Wunderkind – Glass looks at the career of the tearaway photographic protégé Chris von Wangenheim

Ironically, the year of  the death of the photographer, Elsa Neuländer-Simon, known as Yva,  coincided with the birth of another highly talented German photographer who would complete this holy trinity of fashion photography. Chris von Wangenheim would become one of the most sought after men working in his field in the 1970s, before his untimely death and before he had the chance to fully come into his own. Helmut Newton, who was well acquainted with the younger photographer, once commented that, “I met [Chris] in the bar of the Hotel Inghilterra [in Rome], and from then on we became very close friends. He recognised what other people see as a very Germanic, very Berlin, influence in my pictures. He also saw the success this had brought to me. He tried to emulate my style and was very influenced by my work, especially the sado-masochistic side.”

Helmut also pointed out, “My wife and I were very fond of him. He used to hang around with us a lot when he was in Europe. He was something of a German wunderkind and I was proud to have a small influence on his work. We spent a lot of time laughing together.” The Breslau native (now Wroclaw), whose father was a German officer captured on the Russian front and who never returned home, “became as much a victim of the Nazi regime as had Helmut,” according to Philippe Garner.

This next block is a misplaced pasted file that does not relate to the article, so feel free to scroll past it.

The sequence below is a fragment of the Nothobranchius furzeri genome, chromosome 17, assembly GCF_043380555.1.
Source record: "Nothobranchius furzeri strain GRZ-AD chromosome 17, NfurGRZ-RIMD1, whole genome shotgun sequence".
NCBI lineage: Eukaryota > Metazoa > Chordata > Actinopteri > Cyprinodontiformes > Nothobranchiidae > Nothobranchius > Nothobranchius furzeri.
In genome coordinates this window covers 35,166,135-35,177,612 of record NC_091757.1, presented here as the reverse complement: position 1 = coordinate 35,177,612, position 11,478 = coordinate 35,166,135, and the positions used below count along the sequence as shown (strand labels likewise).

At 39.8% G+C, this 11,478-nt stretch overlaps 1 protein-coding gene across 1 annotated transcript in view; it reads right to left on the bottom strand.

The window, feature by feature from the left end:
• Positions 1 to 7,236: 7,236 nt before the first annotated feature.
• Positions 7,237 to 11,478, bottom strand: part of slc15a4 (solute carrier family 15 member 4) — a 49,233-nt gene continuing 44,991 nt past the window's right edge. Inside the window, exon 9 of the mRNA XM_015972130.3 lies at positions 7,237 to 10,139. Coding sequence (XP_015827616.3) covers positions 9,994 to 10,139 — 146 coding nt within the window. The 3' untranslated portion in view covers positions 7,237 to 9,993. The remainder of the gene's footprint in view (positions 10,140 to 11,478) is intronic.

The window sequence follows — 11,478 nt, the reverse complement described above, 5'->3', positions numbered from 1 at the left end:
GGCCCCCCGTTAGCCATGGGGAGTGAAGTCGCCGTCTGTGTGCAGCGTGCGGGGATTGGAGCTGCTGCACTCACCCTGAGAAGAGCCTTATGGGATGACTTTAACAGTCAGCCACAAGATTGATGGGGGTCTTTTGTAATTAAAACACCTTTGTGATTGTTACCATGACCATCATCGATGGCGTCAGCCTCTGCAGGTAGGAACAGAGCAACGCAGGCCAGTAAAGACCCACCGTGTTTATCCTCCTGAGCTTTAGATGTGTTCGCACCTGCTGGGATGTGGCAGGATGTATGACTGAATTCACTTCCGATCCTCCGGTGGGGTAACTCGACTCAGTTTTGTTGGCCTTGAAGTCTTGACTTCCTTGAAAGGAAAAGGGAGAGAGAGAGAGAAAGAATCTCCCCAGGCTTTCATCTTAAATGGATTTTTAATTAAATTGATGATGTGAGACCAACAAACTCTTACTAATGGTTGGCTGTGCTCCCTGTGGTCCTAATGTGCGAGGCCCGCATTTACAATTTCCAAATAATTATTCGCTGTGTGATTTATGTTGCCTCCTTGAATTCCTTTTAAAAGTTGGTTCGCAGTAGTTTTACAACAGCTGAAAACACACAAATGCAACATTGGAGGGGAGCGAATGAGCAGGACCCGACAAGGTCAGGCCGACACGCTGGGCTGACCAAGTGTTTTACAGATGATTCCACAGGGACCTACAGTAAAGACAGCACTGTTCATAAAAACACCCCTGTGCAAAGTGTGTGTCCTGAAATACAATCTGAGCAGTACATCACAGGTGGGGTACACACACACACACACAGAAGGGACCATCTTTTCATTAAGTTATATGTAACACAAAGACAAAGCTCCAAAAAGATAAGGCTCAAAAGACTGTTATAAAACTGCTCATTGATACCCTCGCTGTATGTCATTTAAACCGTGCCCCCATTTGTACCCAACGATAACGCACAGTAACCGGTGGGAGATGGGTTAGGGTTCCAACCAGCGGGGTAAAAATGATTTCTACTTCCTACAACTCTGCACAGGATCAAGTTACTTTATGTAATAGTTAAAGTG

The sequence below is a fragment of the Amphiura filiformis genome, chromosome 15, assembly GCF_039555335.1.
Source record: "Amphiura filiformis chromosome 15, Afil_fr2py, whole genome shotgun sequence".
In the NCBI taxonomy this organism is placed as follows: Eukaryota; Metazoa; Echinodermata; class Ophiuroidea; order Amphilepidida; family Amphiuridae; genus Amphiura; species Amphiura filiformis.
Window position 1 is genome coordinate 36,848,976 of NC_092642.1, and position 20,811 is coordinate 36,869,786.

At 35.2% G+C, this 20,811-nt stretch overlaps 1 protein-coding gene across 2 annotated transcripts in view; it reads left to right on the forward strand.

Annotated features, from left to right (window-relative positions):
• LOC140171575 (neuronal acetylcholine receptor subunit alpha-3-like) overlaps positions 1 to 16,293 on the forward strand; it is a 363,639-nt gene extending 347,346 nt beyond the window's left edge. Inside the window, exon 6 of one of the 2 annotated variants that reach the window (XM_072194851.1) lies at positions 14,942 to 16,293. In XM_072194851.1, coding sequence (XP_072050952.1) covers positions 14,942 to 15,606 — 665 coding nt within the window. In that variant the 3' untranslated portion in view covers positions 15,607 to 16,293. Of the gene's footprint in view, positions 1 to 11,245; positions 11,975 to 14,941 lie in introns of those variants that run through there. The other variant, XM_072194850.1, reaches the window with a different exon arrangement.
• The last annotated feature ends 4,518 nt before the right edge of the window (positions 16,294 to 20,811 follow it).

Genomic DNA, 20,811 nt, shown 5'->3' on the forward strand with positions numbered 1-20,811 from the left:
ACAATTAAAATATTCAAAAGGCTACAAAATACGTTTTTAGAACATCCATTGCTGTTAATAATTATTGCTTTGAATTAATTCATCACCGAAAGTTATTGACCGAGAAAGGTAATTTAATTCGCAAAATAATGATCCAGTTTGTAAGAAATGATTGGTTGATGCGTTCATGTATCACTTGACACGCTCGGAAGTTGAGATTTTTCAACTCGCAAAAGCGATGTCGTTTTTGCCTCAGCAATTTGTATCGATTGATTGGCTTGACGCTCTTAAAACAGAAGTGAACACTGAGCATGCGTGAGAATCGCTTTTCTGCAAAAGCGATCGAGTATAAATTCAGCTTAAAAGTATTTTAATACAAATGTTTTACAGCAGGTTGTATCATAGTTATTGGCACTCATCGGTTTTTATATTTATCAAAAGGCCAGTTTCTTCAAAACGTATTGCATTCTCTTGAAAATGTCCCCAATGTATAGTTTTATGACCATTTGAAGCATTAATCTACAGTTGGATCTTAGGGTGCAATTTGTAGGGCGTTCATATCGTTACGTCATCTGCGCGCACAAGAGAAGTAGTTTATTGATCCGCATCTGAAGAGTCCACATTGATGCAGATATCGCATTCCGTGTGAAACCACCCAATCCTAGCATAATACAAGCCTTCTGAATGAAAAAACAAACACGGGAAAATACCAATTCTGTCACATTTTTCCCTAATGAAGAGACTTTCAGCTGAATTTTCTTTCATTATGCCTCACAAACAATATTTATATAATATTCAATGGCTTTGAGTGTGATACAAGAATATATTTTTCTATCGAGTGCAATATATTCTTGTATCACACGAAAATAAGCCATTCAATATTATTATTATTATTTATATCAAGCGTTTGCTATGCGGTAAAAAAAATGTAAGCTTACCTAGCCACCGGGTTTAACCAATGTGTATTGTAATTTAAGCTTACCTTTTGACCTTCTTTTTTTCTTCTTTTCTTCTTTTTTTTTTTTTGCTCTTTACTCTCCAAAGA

Gia Carangi getting tattooed, 1975Gia Carangi getting tattooed, 1975. Photograph: Chris von Wangenheim

The two photographers had a sense of commonality and of shared experience. “Helmut saw in [Chris] the seeds of a genuine talent, a talent born of trauma,” says Garner. Like Newton, von Wangenheim’s work carries traces of old Europe, but the younger artist’s photographs are rawer, more debauched. By employing low lighting and a cool, cruel and often sadistic edge to his scenarios, allusions to German Expressionist cinema are perceived. A photograph taken by an eleven year-old von Wangenheim of his mother in a leopard skin coat set against the mountains and their house – a picture he was set on getting despite his mother’s protestations – was a precursor to his later work: “From that time on I realised that getting my picture was more important to me than the discomfort of someone not understanding, or someone’s opposition to my goals.”

Through his juxtaposition of a dark world of sexuality, violence, and voyeurism with that of overly glamorised beauty, von Wangenheim skilfully combined seduction and terror in a single photographic frame. “I admired American fashion photography and identified with it more than what I saw in Germany,” von Wangenheim once said. In a 1977 article in Time magazine entitled The Sexes: Really Socking it to Women, the photographer, who always had an affinity for scars and tattoos – as exemplified by Gia Carangi in Tattooed Girl or his controversial photo for Rizzoli of a nude woman standing on her head, scar above pubic hair – commented on the ubiquity of sex and violence in fashion photography, stating that “the violence is in our culture, so why shouldn’t it be in our pictures?”


Gia and models in California desert, 1979Gia and models in California desert, 1979. Photograph: Chris von Wangenheim